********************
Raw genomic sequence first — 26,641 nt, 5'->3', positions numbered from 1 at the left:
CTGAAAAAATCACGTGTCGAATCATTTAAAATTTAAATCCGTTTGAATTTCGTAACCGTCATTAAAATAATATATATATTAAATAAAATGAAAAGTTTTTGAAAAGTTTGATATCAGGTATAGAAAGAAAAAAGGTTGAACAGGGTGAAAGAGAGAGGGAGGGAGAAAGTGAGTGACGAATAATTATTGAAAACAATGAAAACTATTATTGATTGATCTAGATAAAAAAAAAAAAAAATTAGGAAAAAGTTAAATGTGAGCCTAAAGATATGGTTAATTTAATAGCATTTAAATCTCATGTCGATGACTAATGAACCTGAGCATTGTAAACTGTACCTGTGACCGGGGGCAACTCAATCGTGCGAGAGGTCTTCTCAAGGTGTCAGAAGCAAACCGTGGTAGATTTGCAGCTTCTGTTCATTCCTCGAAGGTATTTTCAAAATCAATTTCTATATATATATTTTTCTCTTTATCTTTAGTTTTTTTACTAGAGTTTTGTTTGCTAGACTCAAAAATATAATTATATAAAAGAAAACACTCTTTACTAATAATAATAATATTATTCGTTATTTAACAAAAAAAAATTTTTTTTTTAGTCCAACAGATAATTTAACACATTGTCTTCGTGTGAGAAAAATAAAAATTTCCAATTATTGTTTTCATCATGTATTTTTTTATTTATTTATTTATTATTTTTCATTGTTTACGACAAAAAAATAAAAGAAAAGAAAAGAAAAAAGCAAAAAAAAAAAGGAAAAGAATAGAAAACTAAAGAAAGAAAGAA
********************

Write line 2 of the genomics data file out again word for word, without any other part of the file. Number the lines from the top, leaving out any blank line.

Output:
CTGAAAAAATCACGTGTCGAATCATTTAAAATTTAAATCCGTTTGAATTTCGTAACCGTCATTAAAATAATATATATATTAAATAAAATGAAAAGTTTTTGAAAAGTTTGATATCAGGTATAGAAAGAAAAAAGGTTGAACAGGGTGAAAGAGAGAGGGAGGGAGAAAGTGAGTGACGAATAATTATTGAAAACAATGAAAACTATTATTGATTGATCTAGATAAAAAAAAAAAAAAATTAGGAAAAAGTTAAATGTGAGCCTAAAGATATGGTTAATTTAATAGCATTTAAATCTCATGTCGATGACTAATGAACCTGAGCATTGTAAACTGTACCTGTGACCGGGGGCAACTCAATCGTGCGAGAGGTCTTCTCAAGGTGTCAGAAGCAAACCGTGGTAGATTTGCAGCTTCTGTTCATTCCTCGAAGGTATTTTCAAAATCAATTTCTATATATATATTTTTCTCTTTATCTTTAGTTTTTTTACTAGAGTTTTGTTTGCTAGACTCAAAAATATAATTATATAAAAGAAAACACTCTTTACTAATAATAATAATATTATTCGTTATTTAACAAAAAAAAATTTTTTTTTTAGTCCAACAGATAATTTAACACATTGTCTTCGTGTGAGAAAAATAAAAATTTCCAATTATTGTTTTCATCATGTATTTTTTTATTTATTTATTTATTATTTTTCATTGTTTACGACAAAAAAATAAAAGAAAAGAAAAGAAAAAAGCAAAAAAAAAAAGGAAAAGAATAGAAAACTAAAGAAAGAAAGAA